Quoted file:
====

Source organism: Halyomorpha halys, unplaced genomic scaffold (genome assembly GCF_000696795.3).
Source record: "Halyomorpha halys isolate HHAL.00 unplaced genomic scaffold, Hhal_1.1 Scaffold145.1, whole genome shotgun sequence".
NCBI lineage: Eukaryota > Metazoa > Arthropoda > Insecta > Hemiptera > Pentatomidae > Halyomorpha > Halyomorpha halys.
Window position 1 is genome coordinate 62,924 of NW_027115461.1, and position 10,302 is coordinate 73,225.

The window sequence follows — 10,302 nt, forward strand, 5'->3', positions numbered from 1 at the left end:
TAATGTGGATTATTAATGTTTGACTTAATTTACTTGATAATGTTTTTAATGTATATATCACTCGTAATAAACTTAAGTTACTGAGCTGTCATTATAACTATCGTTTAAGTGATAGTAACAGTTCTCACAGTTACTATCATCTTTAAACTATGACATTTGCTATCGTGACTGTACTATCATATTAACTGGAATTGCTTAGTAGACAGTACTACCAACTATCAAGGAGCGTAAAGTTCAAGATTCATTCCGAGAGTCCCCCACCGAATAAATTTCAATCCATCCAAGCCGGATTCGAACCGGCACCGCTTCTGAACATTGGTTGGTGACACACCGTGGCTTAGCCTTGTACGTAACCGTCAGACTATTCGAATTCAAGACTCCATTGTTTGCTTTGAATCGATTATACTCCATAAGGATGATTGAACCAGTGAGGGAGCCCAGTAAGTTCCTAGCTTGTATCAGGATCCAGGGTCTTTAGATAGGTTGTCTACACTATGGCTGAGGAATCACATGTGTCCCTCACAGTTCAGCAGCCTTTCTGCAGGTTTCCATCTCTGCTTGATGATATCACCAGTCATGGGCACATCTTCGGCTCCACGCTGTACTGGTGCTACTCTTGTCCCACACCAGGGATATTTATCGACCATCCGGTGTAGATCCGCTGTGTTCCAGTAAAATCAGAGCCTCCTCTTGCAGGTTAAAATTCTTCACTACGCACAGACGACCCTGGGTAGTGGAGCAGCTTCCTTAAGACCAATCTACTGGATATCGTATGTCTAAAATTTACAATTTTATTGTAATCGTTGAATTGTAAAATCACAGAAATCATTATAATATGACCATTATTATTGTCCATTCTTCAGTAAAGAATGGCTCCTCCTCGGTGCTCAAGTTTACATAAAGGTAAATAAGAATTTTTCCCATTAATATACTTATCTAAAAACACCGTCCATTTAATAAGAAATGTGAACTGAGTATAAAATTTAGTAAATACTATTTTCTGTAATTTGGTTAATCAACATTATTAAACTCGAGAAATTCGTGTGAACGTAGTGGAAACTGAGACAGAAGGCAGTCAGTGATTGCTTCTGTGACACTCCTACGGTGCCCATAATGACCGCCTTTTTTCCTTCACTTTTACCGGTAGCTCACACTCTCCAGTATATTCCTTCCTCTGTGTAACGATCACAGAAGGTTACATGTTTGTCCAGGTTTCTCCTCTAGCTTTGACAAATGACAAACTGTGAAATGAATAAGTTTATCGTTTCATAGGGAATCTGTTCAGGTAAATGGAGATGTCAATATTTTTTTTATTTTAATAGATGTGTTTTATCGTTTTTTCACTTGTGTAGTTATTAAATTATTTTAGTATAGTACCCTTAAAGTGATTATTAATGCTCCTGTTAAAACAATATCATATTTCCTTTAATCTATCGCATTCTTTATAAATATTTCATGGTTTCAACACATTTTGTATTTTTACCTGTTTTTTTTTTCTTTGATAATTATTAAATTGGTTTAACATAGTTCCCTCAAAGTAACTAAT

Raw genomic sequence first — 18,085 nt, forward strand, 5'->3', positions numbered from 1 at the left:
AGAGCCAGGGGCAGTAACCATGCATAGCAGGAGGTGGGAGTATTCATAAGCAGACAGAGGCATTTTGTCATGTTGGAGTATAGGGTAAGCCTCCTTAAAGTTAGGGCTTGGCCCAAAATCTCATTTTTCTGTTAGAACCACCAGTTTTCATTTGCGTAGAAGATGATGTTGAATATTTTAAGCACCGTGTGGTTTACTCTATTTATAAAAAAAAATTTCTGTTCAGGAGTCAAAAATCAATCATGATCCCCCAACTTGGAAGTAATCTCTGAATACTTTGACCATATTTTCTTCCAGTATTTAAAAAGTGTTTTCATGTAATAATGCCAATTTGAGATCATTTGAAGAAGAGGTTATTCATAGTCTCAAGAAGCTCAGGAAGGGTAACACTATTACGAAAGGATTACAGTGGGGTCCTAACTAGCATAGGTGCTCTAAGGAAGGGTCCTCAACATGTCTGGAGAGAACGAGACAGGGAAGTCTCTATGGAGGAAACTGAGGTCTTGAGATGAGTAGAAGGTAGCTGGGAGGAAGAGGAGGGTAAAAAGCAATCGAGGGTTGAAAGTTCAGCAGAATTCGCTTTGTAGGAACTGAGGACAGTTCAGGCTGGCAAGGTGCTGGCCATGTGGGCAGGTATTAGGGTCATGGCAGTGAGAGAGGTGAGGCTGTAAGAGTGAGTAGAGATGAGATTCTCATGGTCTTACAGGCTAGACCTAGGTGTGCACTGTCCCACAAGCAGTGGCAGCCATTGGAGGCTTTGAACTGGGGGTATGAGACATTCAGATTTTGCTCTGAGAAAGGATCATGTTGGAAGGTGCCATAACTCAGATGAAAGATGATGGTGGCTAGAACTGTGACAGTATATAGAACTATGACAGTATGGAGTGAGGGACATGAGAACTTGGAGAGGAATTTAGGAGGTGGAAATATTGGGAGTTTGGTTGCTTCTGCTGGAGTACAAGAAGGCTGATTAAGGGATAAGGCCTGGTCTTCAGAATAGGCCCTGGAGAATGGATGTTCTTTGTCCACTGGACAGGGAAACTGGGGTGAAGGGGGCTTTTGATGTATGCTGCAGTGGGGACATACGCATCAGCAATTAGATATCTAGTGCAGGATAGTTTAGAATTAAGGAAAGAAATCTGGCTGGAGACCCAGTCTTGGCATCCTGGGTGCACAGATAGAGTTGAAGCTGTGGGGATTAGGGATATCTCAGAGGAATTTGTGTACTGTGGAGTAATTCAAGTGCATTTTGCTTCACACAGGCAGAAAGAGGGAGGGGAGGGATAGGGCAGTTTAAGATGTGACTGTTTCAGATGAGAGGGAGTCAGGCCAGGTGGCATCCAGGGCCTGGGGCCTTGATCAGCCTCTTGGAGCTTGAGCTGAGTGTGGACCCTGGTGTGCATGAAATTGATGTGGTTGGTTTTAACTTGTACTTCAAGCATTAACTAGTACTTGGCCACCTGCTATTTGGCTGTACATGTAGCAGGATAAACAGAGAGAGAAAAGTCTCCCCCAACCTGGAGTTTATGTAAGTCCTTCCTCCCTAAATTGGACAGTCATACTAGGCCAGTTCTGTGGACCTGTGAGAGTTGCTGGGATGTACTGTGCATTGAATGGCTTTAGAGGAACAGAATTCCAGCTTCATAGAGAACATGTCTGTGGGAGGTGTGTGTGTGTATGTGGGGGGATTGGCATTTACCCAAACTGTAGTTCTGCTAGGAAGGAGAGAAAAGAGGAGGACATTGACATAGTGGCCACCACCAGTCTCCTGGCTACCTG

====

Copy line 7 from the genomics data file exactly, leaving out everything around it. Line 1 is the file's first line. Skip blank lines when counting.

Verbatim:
Raw genomic sequence first — 18,085 nt, forward strand, 5'->3', positions numbered from 1 at the left: